Plenty of room in there because I keep my guns in my pockets in case anyone comes for my hoodies.  [Gun also says “juicy” across the butt]

And folks, FOX News, the good people over at FOX News aren’t just talking the talk; they’re also hiding the talk by hastily yanking the FOX News hoodie from its online store.  Thank goodness they did that because their viewers could have bought those hoodies and then formed a motorcycle gang.  (Technically “jazzy” gang)

But folks, restrictive hoodie laws may not be enough.  I have closely studied black people.  Everything from their family reunions to their Christmases to their mad black dairies and I have learned that African American’s wear other things besides hoodies. (Not Colbert Report T-Shirts)

Saying this might offend some people but I believe black people are naturally stylish.  That’s not racist, that’s a fact.  That’s why Andre 3000 can look so good in a sweater vest and why at least one black person can relate to Rick Santorum. 

And folks, it’s not just sweater vests and hoodies.  There’s also shirts and pants.  And some African-Americans even wear doctor jackets and fireman’s hats or judge’s robes. Which outfit am I supposed to be afraid of? [What was George Zimmerman wearing?!]

So I say, for their own safety, for their own safety!  I am calling on the African American community to come together and choose a single, threatening wardrobe so we can all agree who to be afraid of.  Then, don’t wear it because if you do, you have no one to blame but your outfit. [Fashion accessory to the crime]

I mean, what’s important is that we get the powerful Hoodie Lobby out of politics, so Americans of all races can have a frank and open discussion of clothing control before it’s too late. Because if we ever stop talking about these hoodies, we might start talking about guns.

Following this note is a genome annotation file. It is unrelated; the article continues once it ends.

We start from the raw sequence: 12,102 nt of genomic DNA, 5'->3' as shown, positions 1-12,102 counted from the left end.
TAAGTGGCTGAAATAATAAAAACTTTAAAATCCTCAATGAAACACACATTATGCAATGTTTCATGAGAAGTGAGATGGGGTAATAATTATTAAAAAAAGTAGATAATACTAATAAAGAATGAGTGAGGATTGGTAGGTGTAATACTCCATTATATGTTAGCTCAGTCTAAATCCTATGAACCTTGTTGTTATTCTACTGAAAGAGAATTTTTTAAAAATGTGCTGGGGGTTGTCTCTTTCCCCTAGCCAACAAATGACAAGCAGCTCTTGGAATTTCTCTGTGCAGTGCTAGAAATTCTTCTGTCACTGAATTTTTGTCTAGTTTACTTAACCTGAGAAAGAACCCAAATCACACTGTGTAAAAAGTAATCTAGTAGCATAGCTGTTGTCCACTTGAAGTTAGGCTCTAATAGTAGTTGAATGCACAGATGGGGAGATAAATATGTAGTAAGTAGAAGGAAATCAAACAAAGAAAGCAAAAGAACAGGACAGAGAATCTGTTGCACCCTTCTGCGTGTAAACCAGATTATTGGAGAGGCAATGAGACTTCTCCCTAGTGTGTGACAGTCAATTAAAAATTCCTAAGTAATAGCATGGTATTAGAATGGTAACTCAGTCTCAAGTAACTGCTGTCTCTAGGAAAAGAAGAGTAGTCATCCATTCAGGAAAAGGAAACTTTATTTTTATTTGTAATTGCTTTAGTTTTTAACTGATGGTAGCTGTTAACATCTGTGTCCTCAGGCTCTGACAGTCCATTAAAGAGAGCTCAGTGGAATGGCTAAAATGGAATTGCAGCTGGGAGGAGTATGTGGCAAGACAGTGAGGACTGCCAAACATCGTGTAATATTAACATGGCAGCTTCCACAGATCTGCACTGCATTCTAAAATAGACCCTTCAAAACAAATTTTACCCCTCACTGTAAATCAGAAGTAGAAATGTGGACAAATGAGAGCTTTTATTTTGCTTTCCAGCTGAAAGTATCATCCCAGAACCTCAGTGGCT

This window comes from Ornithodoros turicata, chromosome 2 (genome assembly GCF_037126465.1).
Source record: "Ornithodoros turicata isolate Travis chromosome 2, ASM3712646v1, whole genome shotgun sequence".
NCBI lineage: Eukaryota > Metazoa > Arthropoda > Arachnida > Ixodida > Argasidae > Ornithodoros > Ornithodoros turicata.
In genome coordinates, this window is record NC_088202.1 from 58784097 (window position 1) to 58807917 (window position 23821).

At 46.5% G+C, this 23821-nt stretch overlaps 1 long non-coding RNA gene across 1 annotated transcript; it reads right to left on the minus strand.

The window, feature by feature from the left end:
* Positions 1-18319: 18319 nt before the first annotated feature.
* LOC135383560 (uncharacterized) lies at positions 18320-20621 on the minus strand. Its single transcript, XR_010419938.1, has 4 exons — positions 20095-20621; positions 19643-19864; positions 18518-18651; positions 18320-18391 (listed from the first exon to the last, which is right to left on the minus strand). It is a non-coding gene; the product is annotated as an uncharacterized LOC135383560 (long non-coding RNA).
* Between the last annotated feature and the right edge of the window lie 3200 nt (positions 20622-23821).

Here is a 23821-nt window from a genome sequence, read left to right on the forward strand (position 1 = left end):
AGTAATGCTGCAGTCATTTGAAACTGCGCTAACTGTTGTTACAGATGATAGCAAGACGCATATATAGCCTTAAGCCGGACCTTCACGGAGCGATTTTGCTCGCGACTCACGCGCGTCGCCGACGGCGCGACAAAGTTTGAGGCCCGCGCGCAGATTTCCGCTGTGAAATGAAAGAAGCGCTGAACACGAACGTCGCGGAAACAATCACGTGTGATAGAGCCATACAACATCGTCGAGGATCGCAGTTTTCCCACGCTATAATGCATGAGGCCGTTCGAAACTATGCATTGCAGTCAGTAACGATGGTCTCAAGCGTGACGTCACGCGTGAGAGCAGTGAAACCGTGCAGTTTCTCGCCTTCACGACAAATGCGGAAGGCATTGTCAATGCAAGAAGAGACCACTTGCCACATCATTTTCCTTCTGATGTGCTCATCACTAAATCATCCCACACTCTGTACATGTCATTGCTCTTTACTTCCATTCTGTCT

Indecision 2012: Etch A Mitt

Of course, the only way to read what's written on Rick Santorum's heart is with a transvaginal ultrasound. Find a way in there. Where there's a will there's a way.


 
A lot has happened in the GOP race while I was gone.  Rick Santorum won the primary in Louisiana.  Mitt Romney won the primary in Illinois but Romney did not get to enjoy it for long because of controversial comments made by Romney communications director Eric Fehrnstrom. 

Yes, Romney is like an Etch A Sketch, in that, they are both square and colorless. You see, people think that was a metaphor for Romney being inconsistent but the Etch A Sketch is very consistent.  You can shake it all you want and all you’re ever going to be able to draw is stairs.  That was my attempt at a bird.

But somehow, Eric Ferhnstrom’s comments ignited a media Ferhn-storm.

Of course, the only way to read what’s written on Rick Santorum’s heart is with a transvaginal ultrasound.  Find a way in there. Where there’s a will there’s a way. 

But folks, I don’t see what’s wrong with being compared to a classic toy.  The entire campaign is full of them!  We got Mr. Potato Head, the magical treasure troll, and the Ken doll. Totally smooth down there and yes, Erin Feffinhorn’s Etch A Sketch comment may reinforce the narrative created by Romney’s enemy that he is willing to say anything to get elected but that is so cynical.  Real political players know what this is really about.  

Exactly!  Why are people trying to turn these comments into something craven?  He’s just saying that a candidate will say anything to get the nomination.  Then, say anything to get elected. Then, say anything to get a second term.  Then, stand on principle for six months until he’s a lame duck.  You know?  Courage!

But folks, I believe this is proof that Romney is the right man because Mitt promised that he would boost business and bring back the economy.  And this Etch A Sketch kerfuffle is already doing it. 

Yes, the economy needs more of this.  I say we must get out there and compare Romney to more products that reinforce his supposed weaknesses.  Here we go:  Mitt Romney is like Silly Putty on a newspaper, you press him onto your political beliefs and he becomes and exact copy.  Plus, okay, uh, Mitt is like Lincoln Logs both stiff and wooden.  And Mitt Romney is like a Lego man, he’s only got one facial expression and his hair snaps on.  Economy saved, you’re welcome.